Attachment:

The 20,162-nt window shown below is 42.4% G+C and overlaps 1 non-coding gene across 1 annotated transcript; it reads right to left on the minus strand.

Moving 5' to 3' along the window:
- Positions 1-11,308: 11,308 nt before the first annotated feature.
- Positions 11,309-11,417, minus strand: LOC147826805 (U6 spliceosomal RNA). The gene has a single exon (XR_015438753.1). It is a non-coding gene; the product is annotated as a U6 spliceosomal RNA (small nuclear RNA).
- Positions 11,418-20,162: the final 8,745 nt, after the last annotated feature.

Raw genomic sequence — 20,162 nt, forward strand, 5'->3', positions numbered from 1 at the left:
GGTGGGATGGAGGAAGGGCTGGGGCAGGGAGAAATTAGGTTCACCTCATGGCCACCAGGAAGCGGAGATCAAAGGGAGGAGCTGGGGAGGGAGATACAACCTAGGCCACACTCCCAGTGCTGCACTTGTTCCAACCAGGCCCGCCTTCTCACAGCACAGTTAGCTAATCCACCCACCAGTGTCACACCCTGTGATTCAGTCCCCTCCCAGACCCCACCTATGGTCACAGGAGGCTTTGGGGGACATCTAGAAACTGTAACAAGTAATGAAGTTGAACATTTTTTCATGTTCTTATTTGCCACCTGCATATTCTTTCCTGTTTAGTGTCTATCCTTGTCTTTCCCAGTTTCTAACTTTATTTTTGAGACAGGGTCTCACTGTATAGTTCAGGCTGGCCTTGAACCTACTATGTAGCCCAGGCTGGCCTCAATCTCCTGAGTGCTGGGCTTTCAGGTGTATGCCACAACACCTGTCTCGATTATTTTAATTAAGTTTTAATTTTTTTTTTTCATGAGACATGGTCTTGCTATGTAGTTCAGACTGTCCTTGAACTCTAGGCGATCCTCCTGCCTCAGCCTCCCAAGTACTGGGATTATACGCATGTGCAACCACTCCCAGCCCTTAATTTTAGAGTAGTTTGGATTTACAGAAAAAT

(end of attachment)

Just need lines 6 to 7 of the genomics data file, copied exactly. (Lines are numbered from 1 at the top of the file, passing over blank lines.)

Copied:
Raw genomic sequence — 20,162 nt, forward strand, 5'->3', positions numbered from 1 at the left:
GGTGGGATGGAGGAAGGGCTGGGGCAGGGAGAAATTAGGTTCACCTCATGGCCACCAGGAAGCGGAGATCAAAGGGAGGAGCTGGGGAGGGAGATACAACCTAGGCCACACTCCCAGTGCTGCACTTGTTCCAACCAGGCCCGCCTTCTCACAGCACAGTTAGCTAATCCACCCACCAGTGTCACACCCTGTGATTCAGTCCCCTCCCAGACCCCACCTATGGTCACAGGAGGCTTTGGGGGACATCTAGAAACTGTAACAAGTAATGAAGTTGAACATTTTTTCATGTTCTTATTTGCCACCTGCATATTCTTTCCTGTTTAGTGTCTATCCTTGTCTTTCCCAGTTTCTAACTTTATTTTTGAGACAGGGTCTCACTGTATAGTTCAGGCTGGCCTTGAACCTACTATGTAGCCCAGGCTGGCCTCAATCTCCTGAGTGCTGGGCTTTCAGGTGTATGCCACAACACCTGTCTCGATTATTTTAATTAAGTTTTAATTTTTTTTTTTCATGAGACATGGTCTTGCTATGTAGTTCAGACTGTCCTTGAACTCTAGGCGATCCTCCTGCCTCAGCCTCCCAAGTACTGGGATTATACGCATGTGCAACCACTCCCAGCCCTTAATTTTAGAGTAGTTTGGATTTACAGAAAAAT